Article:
By Eurasia Group analysts Hani Sabra and Willis Sparks
When governments take actions that stoke controversy, critics often hunt for Machiavellian motives related to local politics. Nowhere is this phenomenon more obvious than in the Middle East, particularly where religious tensions are involved.
So when the Egyptian government announced a decision on April 28 to combat the spread of swine flu by killing all the country's pigs, some analysts quickly reached for a sectarian political motive. Since the move will actually do nothing in the near-term to reduce human-to-human transmission of the H1N1 virus, the theory went, the government must have acted to appease Muslim fundamentalists by depriving minority Christians of one source of their income -- and one that is offensive to many Muslims. It's a satisfying theory that dovetails nicely with the long-running narrative about worsening relations between Egypt's Muslims and Christians.
No one can deny that there are inter-religious tensions in Egypt. Institutional discrimination against Christians is well-documented. Some spiritual leaders with an interest in stoking tensions will exploit this event. But while President Hosni Mubarak's government can fairly be accused of many things, anti-Christian bias isn't one of them. One of the government's most powerful figures, Finance Minister Youssef Boutros-Ghali, is among the most high-profile Christians in the country. A significant number of Egypt's most influential business leaders are Christian. Antagonizing Christians is not in the government's interest.
So if the Egyptian government knows that culling pigs won't really solve the epidemiological problem and isn't trying to curry favor with religious Muslims at the expense of Christians, why is it slaughtering all those pigs?
Remember bird flu? Outside of Asia, bird flu has killed more people in Egypt over the past three years than anywhere else in the world. In the two months preceding the latest swine flu outbreak, Egypt suffered a surge in bird flu cases. In late April, three more bird flu-related deaths were reported. In 2006 and 2007, angry Egyptians accused their government of reacting far too slowly to the bird flu crisis. To inoculate themselves against charges of making the same mistake twice, officials decided to move quickly and decisively to sacrifice pigs.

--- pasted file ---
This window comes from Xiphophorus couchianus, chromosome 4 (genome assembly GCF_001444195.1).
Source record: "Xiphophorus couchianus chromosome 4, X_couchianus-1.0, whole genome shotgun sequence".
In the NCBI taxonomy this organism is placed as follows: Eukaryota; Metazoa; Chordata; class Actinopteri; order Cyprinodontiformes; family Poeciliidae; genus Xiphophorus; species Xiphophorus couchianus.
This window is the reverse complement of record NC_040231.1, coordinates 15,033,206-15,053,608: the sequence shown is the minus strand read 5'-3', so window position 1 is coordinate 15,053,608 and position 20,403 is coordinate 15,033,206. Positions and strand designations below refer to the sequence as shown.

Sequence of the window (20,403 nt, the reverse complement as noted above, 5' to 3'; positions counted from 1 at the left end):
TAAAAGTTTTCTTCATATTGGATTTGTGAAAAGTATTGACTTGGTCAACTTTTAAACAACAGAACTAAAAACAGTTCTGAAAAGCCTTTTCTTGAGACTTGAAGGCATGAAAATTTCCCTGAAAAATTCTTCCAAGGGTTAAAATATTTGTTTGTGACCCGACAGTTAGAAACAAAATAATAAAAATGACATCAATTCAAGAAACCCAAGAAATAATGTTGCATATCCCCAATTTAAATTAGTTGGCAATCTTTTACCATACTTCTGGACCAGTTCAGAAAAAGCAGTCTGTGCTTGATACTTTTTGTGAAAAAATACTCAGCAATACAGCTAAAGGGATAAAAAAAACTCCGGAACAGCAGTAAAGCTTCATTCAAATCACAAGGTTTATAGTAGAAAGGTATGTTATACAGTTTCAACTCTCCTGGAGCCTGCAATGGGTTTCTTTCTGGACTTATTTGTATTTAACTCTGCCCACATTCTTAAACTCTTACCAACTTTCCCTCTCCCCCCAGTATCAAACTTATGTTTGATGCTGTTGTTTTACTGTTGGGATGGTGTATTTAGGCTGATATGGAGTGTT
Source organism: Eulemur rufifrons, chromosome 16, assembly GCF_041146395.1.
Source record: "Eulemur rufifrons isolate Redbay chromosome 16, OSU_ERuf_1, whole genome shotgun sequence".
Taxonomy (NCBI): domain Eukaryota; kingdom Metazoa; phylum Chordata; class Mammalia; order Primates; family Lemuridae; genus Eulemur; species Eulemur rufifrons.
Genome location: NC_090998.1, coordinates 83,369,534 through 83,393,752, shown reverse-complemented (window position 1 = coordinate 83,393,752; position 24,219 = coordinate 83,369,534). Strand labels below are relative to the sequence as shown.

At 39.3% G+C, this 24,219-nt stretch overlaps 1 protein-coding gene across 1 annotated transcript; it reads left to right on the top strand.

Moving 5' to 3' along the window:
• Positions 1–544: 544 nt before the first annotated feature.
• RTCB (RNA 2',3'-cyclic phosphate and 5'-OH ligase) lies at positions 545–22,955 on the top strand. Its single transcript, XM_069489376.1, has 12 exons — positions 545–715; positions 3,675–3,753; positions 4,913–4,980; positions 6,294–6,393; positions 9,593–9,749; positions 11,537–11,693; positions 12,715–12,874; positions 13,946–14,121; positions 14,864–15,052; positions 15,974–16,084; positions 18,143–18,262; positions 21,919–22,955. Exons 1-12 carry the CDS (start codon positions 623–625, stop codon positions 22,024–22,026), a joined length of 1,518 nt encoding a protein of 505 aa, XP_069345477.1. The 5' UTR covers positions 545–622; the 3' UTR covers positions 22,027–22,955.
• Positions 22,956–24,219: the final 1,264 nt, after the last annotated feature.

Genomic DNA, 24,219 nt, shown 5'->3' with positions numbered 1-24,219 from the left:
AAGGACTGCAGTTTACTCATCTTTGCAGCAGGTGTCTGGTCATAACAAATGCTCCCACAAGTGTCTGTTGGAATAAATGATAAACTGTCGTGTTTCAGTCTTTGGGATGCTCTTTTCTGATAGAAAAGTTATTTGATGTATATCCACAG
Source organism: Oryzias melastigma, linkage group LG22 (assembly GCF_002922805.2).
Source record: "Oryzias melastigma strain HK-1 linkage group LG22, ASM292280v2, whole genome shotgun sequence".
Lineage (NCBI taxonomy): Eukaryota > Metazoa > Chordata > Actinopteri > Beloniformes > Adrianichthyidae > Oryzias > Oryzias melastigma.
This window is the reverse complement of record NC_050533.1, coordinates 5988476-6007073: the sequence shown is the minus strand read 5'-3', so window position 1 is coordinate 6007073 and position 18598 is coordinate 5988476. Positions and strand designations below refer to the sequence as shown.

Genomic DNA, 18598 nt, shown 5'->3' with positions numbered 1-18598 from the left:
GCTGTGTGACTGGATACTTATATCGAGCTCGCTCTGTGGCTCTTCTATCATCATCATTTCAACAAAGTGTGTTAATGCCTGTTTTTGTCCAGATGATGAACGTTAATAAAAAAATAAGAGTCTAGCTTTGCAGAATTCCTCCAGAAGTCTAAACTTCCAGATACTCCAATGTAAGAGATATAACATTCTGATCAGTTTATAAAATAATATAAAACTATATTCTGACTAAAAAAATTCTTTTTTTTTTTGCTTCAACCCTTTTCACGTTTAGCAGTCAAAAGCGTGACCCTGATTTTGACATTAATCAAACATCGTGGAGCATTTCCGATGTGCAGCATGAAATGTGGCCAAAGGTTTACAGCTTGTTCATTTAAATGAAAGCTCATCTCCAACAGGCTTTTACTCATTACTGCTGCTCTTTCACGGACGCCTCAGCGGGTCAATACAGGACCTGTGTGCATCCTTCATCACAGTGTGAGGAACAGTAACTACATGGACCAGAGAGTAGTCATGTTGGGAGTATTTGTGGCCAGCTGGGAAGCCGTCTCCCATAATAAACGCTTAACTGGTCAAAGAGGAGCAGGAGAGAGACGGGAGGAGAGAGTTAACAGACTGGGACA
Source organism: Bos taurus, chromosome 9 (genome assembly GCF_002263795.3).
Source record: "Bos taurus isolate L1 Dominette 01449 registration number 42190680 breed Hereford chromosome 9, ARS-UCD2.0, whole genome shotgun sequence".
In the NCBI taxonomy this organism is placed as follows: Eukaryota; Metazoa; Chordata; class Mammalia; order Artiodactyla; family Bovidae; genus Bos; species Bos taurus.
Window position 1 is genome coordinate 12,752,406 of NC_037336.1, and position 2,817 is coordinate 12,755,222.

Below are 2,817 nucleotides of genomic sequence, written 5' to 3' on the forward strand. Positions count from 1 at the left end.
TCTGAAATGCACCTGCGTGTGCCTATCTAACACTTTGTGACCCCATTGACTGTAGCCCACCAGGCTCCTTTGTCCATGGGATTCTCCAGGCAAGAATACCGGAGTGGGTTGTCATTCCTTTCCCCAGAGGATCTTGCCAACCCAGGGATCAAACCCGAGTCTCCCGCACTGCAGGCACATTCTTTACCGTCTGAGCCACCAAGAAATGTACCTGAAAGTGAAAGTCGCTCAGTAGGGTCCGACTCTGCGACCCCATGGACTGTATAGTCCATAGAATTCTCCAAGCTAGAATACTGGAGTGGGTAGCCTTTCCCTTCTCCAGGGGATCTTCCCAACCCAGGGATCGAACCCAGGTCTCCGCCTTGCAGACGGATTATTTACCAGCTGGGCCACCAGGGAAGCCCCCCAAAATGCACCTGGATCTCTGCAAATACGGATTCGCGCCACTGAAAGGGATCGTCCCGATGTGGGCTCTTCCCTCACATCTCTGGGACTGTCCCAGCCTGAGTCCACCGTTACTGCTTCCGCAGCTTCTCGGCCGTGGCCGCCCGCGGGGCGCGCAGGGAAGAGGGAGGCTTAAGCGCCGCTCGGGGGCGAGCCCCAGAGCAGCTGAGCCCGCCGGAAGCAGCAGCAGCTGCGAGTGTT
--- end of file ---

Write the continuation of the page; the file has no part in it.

Yes, it's easier to antagonize a minority than the majority -- for many reasons. But in this case, the likelier motive is economic and logistical. First, the poultry industry plays a much larger role in Egypt's economy than the pork industry ever will. And to appear active and in charge, it's a lot easier and less expensive to kill all of the country's 300,000 pigs than to cull literally hundreds of millions of chickens and an unknown number of wild birds that migrate into and out of Egypt each season. Pork is not a significant part of the Egyptian diet. (Compare Egypt's 300,000 pigs with the 70 million across the United States.) But chicken is a staple of the Egyptian diet, particularly given the high beef prices that have made chicken an affordable substitute.
Yet, killing the pigs did not silence the critics. Following a fresh round of press complaints that killing swine won't address the spread of swine flu, Egyptian authorities quickly claimed that the cull was ordered mainly to reorganize pig farming and to make it more sanitary.
What's the lesson here? First, government actions that invite sinister interpretations are often simply a result of bureaucratic preference for a path of least resistance toward avoiding public criticism. Second, when presented with evidence that their actions are rash and ill-considered, state officials often stick to their guns to avoid an appearance of weakness and incompetence. Finally, Egyptians, especially the country's poor, have little voice in government decision-making.
The Call, from Ian Bremmer, uses cutting-edge political science to predict the political future -- and how it will shape the global economy.